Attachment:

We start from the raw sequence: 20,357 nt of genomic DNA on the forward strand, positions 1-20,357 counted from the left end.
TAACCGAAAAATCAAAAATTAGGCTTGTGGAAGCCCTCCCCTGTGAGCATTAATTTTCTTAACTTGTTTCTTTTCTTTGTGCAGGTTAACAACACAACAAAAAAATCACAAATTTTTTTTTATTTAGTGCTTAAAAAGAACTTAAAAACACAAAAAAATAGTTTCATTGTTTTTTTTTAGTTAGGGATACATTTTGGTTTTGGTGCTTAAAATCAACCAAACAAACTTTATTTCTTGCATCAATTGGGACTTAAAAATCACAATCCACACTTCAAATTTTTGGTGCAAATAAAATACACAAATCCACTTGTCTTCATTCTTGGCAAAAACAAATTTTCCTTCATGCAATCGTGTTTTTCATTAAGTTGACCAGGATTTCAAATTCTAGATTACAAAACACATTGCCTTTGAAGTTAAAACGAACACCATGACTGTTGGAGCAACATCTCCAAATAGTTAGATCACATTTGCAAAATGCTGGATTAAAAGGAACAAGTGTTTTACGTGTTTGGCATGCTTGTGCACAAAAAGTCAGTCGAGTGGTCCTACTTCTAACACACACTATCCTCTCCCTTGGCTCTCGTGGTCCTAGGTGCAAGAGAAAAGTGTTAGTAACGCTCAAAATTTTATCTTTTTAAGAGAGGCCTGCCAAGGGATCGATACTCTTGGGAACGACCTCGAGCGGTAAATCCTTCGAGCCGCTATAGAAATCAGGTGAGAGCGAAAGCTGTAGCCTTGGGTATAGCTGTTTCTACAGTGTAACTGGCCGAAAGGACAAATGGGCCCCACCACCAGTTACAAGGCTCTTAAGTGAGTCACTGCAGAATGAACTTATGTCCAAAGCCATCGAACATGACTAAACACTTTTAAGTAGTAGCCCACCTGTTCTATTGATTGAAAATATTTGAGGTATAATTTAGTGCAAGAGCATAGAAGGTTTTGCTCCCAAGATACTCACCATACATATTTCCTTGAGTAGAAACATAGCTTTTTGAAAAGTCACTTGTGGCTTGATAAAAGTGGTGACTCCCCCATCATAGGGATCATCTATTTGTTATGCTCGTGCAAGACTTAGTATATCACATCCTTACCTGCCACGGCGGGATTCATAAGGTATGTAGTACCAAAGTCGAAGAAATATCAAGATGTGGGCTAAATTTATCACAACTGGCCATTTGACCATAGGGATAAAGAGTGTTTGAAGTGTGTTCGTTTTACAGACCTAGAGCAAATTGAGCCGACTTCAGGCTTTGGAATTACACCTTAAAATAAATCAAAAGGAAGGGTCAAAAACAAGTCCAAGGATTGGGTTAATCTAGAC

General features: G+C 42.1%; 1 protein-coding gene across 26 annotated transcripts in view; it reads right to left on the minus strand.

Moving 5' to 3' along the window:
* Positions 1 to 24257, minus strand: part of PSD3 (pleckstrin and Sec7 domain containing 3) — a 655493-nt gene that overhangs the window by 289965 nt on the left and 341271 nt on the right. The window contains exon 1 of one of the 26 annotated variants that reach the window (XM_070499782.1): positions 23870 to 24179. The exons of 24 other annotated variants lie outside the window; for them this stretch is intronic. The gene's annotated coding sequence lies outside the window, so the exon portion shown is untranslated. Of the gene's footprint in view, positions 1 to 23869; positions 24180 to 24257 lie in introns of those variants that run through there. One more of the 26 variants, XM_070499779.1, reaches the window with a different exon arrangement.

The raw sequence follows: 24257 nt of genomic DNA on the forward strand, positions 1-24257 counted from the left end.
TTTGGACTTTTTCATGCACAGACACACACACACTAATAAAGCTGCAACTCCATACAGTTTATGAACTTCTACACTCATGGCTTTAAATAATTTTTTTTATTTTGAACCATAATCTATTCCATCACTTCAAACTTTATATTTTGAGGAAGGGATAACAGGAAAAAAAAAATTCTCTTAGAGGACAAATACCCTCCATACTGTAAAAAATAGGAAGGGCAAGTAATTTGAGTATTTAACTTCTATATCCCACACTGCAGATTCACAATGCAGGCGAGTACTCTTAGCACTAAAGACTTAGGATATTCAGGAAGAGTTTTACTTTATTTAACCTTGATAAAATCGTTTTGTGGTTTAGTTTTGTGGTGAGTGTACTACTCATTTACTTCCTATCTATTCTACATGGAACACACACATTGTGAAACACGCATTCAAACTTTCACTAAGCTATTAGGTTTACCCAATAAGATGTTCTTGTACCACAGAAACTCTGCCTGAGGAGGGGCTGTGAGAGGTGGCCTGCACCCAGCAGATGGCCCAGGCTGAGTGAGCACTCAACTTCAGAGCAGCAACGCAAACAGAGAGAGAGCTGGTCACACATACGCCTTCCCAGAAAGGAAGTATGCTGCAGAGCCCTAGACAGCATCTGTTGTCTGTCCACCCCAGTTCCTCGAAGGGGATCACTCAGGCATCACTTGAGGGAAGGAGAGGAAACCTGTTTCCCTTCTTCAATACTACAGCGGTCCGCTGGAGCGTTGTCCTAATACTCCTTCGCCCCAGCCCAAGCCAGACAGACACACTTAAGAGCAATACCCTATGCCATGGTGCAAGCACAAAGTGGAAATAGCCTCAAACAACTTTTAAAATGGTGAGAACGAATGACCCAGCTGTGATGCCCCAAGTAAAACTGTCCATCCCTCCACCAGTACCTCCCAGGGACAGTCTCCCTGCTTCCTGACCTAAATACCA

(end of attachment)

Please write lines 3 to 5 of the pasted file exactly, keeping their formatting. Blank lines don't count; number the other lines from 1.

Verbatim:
General features: G+C 42.1%; 1 protein-coding gene across 26 annotated transcripts in view; it reads right to left on the minus strand.

Moving 5' to 3' along the window:
* Positions 1 to 24257, minus strand: part of PSD3 (pleckstrin and Sec7 domain containing 3) — a 655493-nt gene that overhangs the window by 289965 nt on the left and 341271 nt on the right. The window contains exon 1 of one of the 26 annotated variants that reach the window (XM_070499782.1): positions 23870 to 24179. The exons of 24 other annotated variants lie outside the window; for them this stretch is intronic. The gene's annotated coding sequence lies outside the window, so the exon portion shown is untranslated. Of the gene's footprint in view, positions 1 to 23869; positions 24180 to 24257 lie in introns of those variants that run through there. One more of the 26 variants, XM_070499779.1, reaches the window with a different exon arrangement.